John Atkinson

John Atkinson  |  Mar 27, 2019  |  5 comments
As well as live music, the Montreal show offered a full schedule of seminars. Roon's Steve Silberman presented two seminars to packed houses on Saturday on getting the best from the Roon music app and the Roon Nucleus servers, including how to take advantage of the system's powerful DSP engine.
John Atkinson  |  Mar 26, 2019  |  3 comments
"Got a match?" ("Uh-uh")

"It's a fabulous party! . . . Look at all the fabulous people."

"You wanna dance?" ("Yes I'd love to . . .")

"Let's party a little bit." ("All right . . .")

John Atkinson  |  Mar 26, 2019  |  0 comments
What would a Montreal show be without snow? The first day of the Montreal Audio Fest was bright and sunny, but as walked from my sleeping room to the ballroom to continue my reporting on Saturday morning, this is the sight that greeted me. "That's nothing," snorted native Quebeçois! (And I still find it weird to see trees growing on the top of a tower block—show venue the Hotel Bonaventure is 12 floors off the ground.)
John Atkinson  |  Mar 25, 2019  |  6 comments
This one's for Herb Reichert: the booth outside the huge room where Solen Electronique was demming what they described as "The Ultimate Experience" system (CDN$115,435) featured parts and components from Solen and The Parts Connection/Dayton Audio. This box of NOS tubes would have had Herb drooling!
John Atkinson  |  Mar 23, 2019  |  1 comments
I thought I would start my day by exploring the Hotel Bonaventure's ballroom exhibits, and on my way to the Westmont 2 room, where British company PMC was presenting the North American debut of their flagship Fenestria loudspeaker, I heard some unambiguously live harp music, played by the young lady in the photo, Isabeau Corriveau. A great way to start the day and one that emphasized the show's focus on music of every kind.
John Atkinson  |  Mar 22, 2019  |  10 comments
The 2019 Montreal Audio Fest has opened at the Hotel Bonaventure across the street from the city's main railway station and even at the opening time of 11am, there was a long queue at the registration desk. The show, which runs until 8pm tonight, 10am–6pm Saturday, and 10am–5pm Sunday, has a theme celebrating both the Woodstock Festival's 50th anniversary and the 50 years since John Lennon's and Yoko Ono's infamous bed-in in Montreal and the Fab Four's last live concert. I will be covering the show live for Stereophile, along with Robert Schryer and Art Dudley. Stay tuned for our reports.
John Atkinson  |  Mar 19, 2019  |  9 comments
High Performance Loudspeakers: Optimising High Fidelity Loudspeaker Systems, Seventh Edition, by Martin Colloms. John Wiley & Sons, Inc., 2018. Paperback, 696 pp., $95. Available as an eBook, $79.99.

"Listen to that—that's what I mean by 'cone cry!'"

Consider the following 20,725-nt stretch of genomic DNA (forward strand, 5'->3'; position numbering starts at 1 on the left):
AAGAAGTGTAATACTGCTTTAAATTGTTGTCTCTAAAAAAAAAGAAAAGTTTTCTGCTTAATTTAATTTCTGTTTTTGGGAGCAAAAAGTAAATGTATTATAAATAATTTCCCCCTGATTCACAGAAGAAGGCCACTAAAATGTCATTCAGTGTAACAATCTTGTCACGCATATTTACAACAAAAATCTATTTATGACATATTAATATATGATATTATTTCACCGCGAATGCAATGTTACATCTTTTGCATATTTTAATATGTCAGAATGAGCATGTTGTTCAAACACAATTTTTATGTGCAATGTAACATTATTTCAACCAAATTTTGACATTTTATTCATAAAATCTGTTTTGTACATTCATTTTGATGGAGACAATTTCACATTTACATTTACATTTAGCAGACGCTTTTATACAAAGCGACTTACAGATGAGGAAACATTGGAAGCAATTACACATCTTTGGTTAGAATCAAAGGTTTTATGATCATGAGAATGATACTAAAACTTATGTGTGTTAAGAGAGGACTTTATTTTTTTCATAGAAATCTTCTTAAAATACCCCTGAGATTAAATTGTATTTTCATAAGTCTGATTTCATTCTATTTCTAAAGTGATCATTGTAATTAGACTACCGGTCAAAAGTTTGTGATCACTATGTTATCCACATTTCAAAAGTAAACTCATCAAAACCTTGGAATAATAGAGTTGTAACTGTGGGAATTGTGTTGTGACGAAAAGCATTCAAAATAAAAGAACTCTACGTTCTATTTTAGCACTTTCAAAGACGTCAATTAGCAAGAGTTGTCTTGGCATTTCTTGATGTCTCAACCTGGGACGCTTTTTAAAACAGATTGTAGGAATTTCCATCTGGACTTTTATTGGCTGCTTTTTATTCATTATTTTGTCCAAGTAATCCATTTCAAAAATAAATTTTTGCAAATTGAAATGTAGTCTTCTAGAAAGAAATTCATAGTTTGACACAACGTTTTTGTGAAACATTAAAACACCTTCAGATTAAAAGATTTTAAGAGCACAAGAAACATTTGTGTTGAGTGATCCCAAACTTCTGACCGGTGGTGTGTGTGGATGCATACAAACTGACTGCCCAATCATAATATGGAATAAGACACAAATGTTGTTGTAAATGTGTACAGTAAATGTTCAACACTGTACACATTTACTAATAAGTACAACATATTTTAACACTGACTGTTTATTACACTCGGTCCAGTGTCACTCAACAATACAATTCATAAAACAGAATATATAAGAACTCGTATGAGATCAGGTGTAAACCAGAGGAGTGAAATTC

It was 1979. I'd been taking part in a blind listening test of loudspeakers organized by Martin Colloms (footnote 1) for the British magazine Hi-Fi Choice and, after the formal sessions had ended, had asked Martin to explain something I'd heard. A drive-unit's diaphragm produces cone cry when it resonates at a frequency unconnected with the musical signal it is being asked to produce; we had been using an anechoic recording of a xylophone, and one of the loudspeakers we'd been listening to was blurring the pitches of some of the instrument's notes.

John Atkinson  |  Mar 12, 2019  |  51 comments
The dichotomy between what is measured and what is heard has resurfaced in recent months. Jon Iverson discussed it in his "As We See It" in our December 2018 issue, and I followed up on the subject in my January 2019 "As We See It." These further thoughts were triggered by an e-mail exchange I had last December with Stereophile's longtime copyeditor, Richard Lehnert.
John Atkinson  |  Mar 07, 2019  |  First Published: Nov 01, 1991  |  4 comments
91maggie26rAsk anyone in the street what they think of when they hear the word "loudspeaker" and odds are they'll describe a wooden box with moving-coil drivers sitting in its front. But ask a Stereophile reader and it's quite possible that he or she'll describe a large, flat panel reminiscent of a room divider: in our 1989 reader survey, the most widely represented brand of loudspeaker was Magnepan, with a significant lead over Infinity and Vandersteen, the second and third most common speaker brands. This represents considerable commercial success in a generally conservative marketplace for a company whose products are so different from the norm.
John Atkinson  |  Mar 05, 2019  |  2 comments
It used to be on my commute that I'd see my fellow subway riders listening to music on their iPods with headphones from Beats, Bose, Sennheiser, Sony—and even, occasionally, from Grado. These days, however, iPhones and Android smartphones are ubiquitous, and while I still sometimes see a pair of Beats, many travelers now wear Bluetooth-connected Apple AirPods. I haven't bought a pair of AirPods, so I don't know how they sound, but at $159, I suspect they don't compete with "legitimate" headphones. Even so, I wondered if convenience trumps sound quality when it comes to listening on the move.

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